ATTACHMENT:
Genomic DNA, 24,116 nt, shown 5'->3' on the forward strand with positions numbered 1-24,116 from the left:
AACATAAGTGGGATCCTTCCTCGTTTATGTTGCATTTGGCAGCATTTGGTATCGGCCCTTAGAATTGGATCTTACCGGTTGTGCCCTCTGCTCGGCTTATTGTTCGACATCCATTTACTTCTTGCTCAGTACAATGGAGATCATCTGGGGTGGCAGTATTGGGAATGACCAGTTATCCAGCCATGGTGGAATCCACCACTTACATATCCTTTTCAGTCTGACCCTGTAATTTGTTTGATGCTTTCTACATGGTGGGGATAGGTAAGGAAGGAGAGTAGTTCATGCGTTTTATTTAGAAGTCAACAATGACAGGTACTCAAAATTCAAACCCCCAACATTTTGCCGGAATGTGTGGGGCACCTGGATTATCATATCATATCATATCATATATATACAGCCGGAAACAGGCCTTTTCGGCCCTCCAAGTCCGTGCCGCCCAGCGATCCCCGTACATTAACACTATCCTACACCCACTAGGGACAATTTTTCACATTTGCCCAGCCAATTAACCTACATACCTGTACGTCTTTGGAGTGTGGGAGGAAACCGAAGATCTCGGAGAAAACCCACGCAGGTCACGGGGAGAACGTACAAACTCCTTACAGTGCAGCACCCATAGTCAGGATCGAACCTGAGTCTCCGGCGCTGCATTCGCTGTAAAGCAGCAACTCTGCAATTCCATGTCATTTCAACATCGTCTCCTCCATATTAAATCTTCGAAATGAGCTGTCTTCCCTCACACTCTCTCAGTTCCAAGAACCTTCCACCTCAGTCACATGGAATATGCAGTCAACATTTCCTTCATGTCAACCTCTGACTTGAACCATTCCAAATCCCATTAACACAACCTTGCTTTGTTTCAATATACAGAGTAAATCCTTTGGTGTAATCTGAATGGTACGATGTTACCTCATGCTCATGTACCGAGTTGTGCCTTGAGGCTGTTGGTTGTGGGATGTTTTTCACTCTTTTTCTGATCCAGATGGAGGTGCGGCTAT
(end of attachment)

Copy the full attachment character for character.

Genomic DNA, 24,116 nt, shown 5'->3' on the forward strand with positions numbered 1-24,116 from the left:
AACATAAGTGGGATCCTTCCTCGTTTATGTTGCATTTGGCAGCATTTGGTATCGGCCCTTAGAATTGGATCTTACCGGTTGTGCCCTCTGCTCGGCTTATTGTTCGACATCCATTTACTTCTTGCTCAGTACAATGGAGATCATCTGGGGTGGCAGTATTGGGAATGACCAGTTATCCAGCCATGGTGGAATCCACCACTTACATATCCTTTTCAGTCTGACCCTGTAATTTGTTTGATGCTTTCTACATGGTGGGGATAGGTAAGGAAGGAGAGTAGTTCATGCGTTTTATTTAGAAGTCAACAATGACAGGTACTCAAAATTCAAACCCCCAACATTTTGCCGGAATGTGTGGGGCACCTGGATTATCATATCATATCATATCATATATATACAGCCGGAAACAGGCCTTTTCGGCCCTCCAAGTCCGTGCCGCCCAGCGATCCCCGTACATTAACACTATCCTACACCCACTAGGGACAATTTTTCACATTTGCCCAGCCAATTAACCTACATACCTGTACGTCTTTGGAGTGTGGGAGGAAACCGAAGATCTCGGAGAAAACCCACGCAGGTCACGGGGAGAACGTACAAACTCCTTACAGTGCAGCACCCATAGTCAGGATCGAACCTGAGTCTCCGGCGCTGCATTCGCTGTAAAGCAGCAACTCTGCAATTCCATGTCATTTCAACATCGTCTCCTCCATATTAAATCTTCGAAATGAGCTGTCTTCCCTCACACTCTCTCAGTTCCAAGAACCTTCCACCTCAGTCACATGGAATATGCAGTCAACATTTCCTTCATGTCAACCTCTGACTTGAACCATTCCAAATCCCATTAACACAACCTTGCTTTGTTTCAATATACAGAGTAAATCCTTTGGTGTAATCTGAATGGTACGATGTTACCTCATGCTCATGTACCGAGTTGTGCCTTGAGGCTGTTGGTTGTGGGATGTTTTTCACTCTTTTTCTGATCCAGATGGAGGTGCGGCTAT